CBT is very much a therapy aimed at the conscious mind, while hypnosis involves dialogue and interaction with the subconscious. By combining these two approaches we can, at least in part, usefully bring about a degree of conscious and subconscious cooperative alignment, to better address the client’s presenting issue. Subconsciousness, (that level of consciousness below our normal waking, objective consciousness), is non-judgemental and highly suggestible, utilising this factor, we can effect changes to harmful beliefs and habits at the subconscious level. The subconscious does not have the conscious filter that considers things based on prior experience and learning, it just accepts suggestions with a willingness to experiment and an openness to new ideas. The subconscious also drives the autonomic nervous system (possibly this drive comes from the hypothalamus) which is responsible for all our involuntary body actions i.e.: breathing, heart rate, lymph functions, growth, repair and replacement of dead and dying cells etc. So additionally, it can add great value in addressing physical trauma issues and physical health and wellbeing generally.
CBT is concerned with giving the client a new range of skills consciously; hypnosis brings benefit by providing a very useful vehicle to integrate these skills by bringing the subconscious into a closer supporting alignment. Experimentation and rehearsal of applying these new skills can be carried out in the subconscious during hypnosis. Hypnosis adds a dimension of flexibility in perception and behaviour; the homework and experimental aspects crucial in CBT are likely to be enhanced when reinforced and seeded in the subconscious mind within hypnosis. Having identified the client’s sloppy or unhelpful thinking patterns, we can apply hypnotic interventions to challenge this faulty thinking. In hypnosis we can lead the client to re-evaluate the way he may look at and feel about things in his life, and so help him to rethink about things in a much healthier manner. Another benefit of hypnotic intervention is that by bypassing the conscious and more rigid part of the mind, it is much easier to build these new cognitive associations and dissociations. In hypnosis we can have the client recognise his pattern of thinking for what it really is, and begin to see how it is adding to his problem; it is easier in hypnosis to begin to embrace the new patterns of healthful thinking. Hypnosis allows a degree of detachment from thoughts and feelings, one can stand as if an observer and begin to see that we are not our thoughts and feelings; hypnosis allows us to more readily challenge this and other unhelpful beliefs.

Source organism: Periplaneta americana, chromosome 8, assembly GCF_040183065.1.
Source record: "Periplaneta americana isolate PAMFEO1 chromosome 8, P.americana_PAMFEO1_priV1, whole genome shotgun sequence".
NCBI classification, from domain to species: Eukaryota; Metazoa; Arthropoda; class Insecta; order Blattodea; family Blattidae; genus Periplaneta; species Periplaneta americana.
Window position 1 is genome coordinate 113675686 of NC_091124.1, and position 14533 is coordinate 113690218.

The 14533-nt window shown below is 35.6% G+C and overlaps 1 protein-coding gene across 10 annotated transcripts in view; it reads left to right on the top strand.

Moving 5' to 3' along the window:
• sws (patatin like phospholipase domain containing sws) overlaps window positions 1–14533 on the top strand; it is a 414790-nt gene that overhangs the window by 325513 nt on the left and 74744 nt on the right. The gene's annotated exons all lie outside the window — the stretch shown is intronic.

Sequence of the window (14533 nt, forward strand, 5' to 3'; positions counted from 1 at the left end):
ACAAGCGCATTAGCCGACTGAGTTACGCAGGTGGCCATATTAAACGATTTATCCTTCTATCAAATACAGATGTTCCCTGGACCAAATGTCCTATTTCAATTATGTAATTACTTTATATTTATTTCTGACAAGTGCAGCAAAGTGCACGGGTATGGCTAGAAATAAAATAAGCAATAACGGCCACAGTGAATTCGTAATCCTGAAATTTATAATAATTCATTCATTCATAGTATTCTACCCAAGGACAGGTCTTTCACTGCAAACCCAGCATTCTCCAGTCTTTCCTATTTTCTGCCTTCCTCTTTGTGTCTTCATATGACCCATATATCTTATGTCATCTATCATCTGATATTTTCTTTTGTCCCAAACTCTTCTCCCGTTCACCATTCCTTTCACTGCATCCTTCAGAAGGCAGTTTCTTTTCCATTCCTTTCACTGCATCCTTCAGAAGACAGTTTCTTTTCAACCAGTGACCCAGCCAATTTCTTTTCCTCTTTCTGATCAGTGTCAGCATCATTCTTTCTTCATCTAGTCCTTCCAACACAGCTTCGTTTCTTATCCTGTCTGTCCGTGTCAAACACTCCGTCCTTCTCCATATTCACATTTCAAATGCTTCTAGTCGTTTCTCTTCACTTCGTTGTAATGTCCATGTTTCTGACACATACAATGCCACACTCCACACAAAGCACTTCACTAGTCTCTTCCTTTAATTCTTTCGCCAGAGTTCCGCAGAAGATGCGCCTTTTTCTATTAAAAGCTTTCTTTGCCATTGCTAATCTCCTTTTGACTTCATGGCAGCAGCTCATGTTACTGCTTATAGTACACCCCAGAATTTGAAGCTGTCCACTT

The induction part of the hypnotherapeutic session itself can be used to support the CBT ie: For the client who rushes into making decisions without sufficient thought and planning, we can add wording like: “I’m not sure whether you’ll choose to go into trance straight away, or to enter trance more slowly, after all, the choice is yours etc etc.” The future pacing is a perfect vehicle in hypnosis, for the client to see himself having successfully made appropriate changes in his life. The whole of the PREM can be worded so as to directly and perhaps more subtly support the CBT session.
Edelman, Sarah (Author) Change your thinking, ABC Books, 2006
Yapco, Michael (Author) Breaking the patterns of Depression, Doubleday, NY, 1997
Connirae Andreas (Author) Change Your Mind-and Keep the Change, Real People Press, Moab Utah, 1987